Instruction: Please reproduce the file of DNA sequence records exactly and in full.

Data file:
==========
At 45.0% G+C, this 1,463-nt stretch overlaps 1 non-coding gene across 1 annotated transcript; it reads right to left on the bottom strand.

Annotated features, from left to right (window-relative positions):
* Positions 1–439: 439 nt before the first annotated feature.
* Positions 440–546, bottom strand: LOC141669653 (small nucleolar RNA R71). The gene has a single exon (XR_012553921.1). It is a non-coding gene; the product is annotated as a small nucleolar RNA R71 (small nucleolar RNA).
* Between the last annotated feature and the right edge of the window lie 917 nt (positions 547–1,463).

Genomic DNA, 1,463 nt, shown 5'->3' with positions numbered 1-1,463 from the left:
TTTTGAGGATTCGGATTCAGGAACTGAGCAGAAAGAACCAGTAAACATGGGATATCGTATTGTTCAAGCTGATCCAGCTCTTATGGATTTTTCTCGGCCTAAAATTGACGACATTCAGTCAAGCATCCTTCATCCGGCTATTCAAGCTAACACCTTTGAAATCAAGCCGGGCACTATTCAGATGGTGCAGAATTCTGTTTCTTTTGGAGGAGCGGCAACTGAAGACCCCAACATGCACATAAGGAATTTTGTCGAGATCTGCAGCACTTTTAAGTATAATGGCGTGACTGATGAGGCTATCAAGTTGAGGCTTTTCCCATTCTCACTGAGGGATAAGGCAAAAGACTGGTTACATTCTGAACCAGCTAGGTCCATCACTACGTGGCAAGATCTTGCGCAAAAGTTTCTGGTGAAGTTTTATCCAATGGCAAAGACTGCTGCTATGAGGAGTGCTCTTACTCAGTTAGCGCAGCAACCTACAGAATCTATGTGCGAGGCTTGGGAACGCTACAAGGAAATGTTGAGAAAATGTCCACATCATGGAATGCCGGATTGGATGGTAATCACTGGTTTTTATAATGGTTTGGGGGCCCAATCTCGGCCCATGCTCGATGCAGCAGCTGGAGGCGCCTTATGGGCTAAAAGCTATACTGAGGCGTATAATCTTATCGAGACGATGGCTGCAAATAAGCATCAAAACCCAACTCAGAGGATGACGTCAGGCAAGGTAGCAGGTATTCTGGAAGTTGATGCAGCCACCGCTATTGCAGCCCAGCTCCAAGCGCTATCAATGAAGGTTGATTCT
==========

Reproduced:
At 45.0% G+C, this 1,463-nt stretch overlaps 1 non-coding gene across 1 annotated transcript; it reads right to left on the bottom strand.

Annotated features, from left to right (window-relative positions):
* Positions 1–439: 439 nt before the first annotated feature.
* Positions 440–546, bottom strand: LOC141669653 (small nucleolar RNA R71). The gene has a single exon (XR_012553921.1). It is a non-coding gene; the product is annotated as a small nucleolar RNA R71 (small nucleolar RNA).
* Between the last annotated feature and the right edge of the window lie 917 nt (positions 547–1,463).

Genomic DNA, 1,463 nt, shown 5'->3' with positions numbered 1-1,463 from the left:
TTTTGAGGATTCGGATTCAGGAACTGAGCAGAAAGAACCAGTAAACATGGGATATCGTATTGTTCAAGCTGATCCAGCTCTTATGGATTTTTCTCGGCCTAAAATTGACGACATTCAGTCAAGCATCCTTCATCCGGCTATTCAAGCTAACACCTTTGAAATCAAGCCGGGCACTATTCAGATGGTGCAGAATTCTGTTTCTTTTGGAGGAGCGGCAACTGAAGACCCCAACATGCACATAAGGAATTTTGTCGAGATCTGCAGCACTTTTAAGTATAATGGCGTGACTGATGAGGCTATCAAGTTGAGGCTTTTCCCATTCTCACTGAGGGATAAGGCAAAAGACTGGTTACATTCTGAACCAGCTAGGTCCATCACTACGTGGCAAGATCTTGCGCAAAAGTTTCTGGTGAAGTTTTATCCAATGGCAAAGACTGCTGCTATGAGGAGTGCTCTTACTCAGTTAGCGCAGCAACCTACAGAATCTATGTGCGAGGCTTGGGAACGCTACAAGGAAATGTTGAGAAAATGTCCACATCATGGAATGCCGGATTGGATGGTAATCACTGGTTTTTATAATGGTTTGGGGGCCCAATCTCGGCCCATGCTCGATGCAGCAGCTGGAGGCGCCTTATGGGCTAAAAGCTATACTGAGGCGTATAATCTTATCGAGACGATGGCTGCAAATAAGCATCAAAACCCAACTCAGAGGATGACGTCAGGCAAGGTAGCAGGTATTCTGGAAGTTGATGCAGCCACCGCTATTGCAGCCCAGCTCCAAGCGCTATCAATGAAGGTTGATTCT